Neuropsychologist Richard Davidson and science writer Sharon Begley explain how your brain chemistry affects the way you think, feel and live – and whether you can change your emotional style. Many neuroscientists used to believe that thinking and emotions run on separate brain circuitry. But new studies using neuroimaging have challenged conventional notions about the brain’s role in emotions. Davidson has identified distinct emotional styles and their connection to patterns of activity throughout the brain. Locating the bases of emotion partly in the brain’s seat of reason implies people have a greater ability to change than was once thought. In their new book, Davidson and Begley argue that we can retrain our brains so that we can become more resilient, less negative and, possibly, happier. The science behind emotions. [From: Thedianerehmshow.org]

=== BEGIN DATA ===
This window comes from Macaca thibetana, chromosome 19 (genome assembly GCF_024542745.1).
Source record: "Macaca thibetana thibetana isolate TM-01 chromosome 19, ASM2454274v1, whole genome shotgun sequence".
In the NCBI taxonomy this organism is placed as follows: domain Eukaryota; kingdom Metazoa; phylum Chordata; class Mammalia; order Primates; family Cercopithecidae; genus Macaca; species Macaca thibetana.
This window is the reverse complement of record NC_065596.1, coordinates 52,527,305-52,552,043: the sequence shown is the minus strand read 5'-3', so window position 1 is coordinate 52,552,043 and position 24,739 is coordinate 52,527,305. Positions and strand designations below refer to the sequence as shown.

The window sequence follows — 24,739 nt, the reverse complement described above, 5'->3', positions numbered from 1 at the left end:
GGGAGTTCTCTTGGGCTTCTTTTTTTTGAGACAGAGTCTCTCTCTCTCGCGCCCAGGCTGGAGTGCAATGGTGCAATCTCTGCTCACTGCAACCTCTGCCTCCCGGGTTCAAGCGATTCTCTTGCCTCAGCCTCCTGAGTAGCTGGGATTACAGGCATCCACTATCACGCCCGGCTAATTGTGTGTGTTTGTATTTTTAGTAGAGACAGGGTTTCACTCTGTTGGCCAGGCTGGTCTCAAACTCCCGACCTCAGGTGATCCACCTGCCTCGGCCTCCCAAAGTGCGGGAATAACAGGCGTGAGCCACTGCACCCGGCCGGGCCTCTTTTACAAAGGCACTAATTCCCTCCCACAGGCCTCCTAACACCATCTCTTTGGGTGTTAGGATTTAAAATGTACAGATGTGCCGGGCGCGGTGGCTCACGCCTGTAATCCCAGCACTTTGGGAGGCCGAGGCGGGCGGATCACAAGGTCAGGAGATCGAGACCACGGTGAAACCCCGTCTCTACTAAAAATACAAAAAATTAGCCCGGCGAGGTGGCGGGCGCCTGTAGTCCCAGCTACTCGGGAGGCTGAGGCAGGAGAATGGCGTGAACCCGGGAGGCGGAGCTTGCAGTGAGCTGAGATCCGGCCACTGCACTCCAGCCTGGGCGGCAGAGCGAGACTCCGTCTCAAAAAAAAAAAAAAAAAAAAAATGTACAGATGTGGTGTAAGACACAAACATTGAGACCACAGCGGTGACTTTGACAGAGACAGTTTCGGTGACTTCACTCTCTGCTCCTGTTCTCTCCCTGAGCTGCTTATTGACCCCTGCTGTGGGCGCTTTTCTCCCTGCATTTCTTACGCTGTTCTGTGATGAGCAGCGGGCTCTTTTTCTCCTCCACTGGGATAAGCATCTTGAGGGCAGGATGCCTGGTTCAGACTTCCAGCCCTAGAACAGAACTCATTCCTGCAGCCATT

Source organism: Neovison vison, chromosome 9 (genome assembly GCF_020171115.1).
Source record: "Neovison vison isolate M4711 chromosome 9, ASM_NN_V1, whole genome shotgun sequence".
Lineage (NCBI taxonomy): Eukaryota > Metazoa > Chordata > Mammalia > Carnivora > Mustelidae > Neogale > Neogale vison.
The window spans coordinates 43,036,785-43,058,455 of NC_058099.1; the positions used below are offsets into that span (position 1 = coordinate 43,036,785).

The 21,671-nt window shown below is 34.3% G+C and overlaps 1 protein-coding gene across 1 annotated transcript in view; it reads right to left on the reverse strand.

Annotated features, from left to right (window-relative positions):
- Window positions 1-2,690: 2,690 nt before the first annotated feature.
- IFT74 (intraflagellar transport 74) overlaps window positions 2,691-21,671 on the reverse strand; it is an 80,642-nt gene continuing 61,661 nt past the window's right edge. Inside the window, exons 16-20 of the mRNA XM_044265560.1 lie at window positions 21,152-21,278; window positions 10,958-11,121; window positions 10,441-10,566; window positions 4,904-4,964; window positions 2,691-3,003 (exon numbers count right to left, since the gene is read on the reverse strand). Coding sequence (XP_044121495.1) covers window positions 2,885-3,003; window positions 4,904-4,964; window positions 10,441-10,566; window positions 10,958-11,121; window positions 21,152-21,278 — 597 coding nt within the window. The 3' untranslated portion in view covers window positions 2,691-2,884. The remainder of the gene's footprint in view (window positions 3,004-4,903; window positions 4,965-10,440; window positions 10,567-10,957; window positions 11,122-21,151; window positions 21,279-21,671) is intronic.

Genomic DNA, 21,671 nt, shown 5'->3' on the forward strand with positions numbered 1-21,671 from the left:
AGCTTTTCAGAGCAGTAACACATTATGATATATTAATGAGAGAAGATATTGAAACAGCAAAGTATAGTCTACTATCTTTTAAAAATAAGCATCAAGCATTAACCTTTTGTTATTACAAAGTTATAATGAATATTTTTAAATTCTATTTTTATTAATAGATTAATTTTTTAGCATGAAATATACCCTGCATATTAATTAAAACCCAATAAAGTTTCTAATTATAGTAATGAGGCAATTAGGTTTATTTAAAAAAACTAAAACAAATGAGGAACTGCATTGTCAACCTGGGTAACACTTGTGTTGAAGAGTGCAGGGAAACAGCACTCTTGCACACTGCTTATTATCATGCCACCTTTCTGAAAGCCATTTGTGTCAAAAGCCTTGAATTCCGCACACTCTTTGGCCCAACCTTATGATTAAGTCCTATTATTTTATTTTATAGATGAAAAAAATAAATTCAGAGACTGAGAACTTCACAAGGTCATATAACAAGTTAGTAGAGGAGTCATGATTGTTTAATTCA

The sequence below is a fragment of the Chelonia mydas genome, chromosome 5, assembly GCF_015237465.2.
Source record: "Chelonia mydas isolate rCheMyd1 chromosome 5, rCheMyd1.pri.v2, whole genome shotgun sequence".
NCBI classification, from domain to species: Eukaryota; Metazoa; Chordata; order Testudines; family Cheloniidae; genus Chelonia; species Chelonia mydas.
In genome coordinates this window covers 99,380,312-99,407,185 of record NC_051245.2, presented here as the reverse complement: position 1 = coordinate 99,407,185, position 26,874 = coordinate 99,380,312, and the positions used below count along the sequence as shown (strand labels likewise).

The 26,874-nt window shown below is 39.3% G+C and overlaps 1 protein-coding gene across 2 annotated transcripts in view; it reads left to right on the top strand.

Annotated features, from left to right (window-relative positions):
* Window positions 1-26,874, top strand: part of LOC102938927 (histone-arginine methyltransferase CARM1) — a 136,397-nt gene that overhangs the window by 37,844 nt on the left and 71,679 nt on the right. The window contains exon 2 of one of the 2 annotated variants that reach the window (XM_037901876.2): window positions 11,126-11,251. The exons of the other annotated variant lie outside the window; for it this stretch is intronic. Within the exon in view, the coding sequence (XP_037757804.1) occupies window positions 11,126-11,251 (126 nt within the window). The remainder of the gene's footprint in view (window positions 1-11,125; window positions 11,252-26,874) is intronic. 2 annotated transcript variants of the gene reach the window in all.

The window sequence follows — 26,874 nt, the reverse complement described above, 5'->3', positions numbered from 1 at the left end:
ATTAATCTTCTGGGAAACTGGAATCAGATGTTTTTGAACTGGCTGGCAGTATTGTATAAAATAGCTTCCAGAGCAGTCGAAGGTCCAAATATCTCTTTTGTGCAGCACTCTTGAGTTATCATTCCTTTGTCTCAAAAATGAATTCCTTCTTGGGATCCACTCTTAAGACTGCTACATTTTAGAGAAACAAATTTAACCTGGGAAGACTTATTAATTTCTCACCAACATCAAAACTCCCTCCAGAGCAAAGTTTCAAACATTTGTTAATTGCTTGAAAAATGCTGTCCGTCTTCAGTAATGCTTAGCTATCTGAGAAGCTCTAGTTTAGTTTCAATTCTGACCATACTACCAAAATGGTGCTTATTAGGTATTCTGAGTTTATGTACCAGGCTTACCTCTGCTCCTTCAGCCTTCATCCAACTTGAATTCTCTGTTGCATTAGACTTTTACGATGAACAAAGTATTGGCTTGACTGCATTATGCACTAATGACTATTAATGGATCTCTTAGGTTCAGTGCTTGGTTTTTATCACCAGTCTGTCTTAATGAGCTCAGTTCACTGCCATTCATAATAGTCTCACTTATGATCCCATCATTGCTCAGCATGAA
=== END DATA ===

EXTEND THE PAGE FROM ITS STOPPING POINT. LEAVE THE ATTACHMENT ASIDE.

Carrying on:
“mindfulness meditation will transform your reactivity to the signals by turning down the volume on your amygdala and orbital frontal cortex. But if you have trouble discriminating internal bodily cues, mindfulness meditation can amplify them by increasing the gain on the insula.” 

Not so long ago scientists downplayed emotions as cognitive flotsam, the product of primitive brain structures that derail logic and reasoning in more evolutionarily sophisticated regions of the cortex. Dramatic advances in brain imaging, however, are challenging that perspective. As psychologist Davidson argues in his new book,The Emotional Life of Your Brain, emotions are crucial to how the mind works.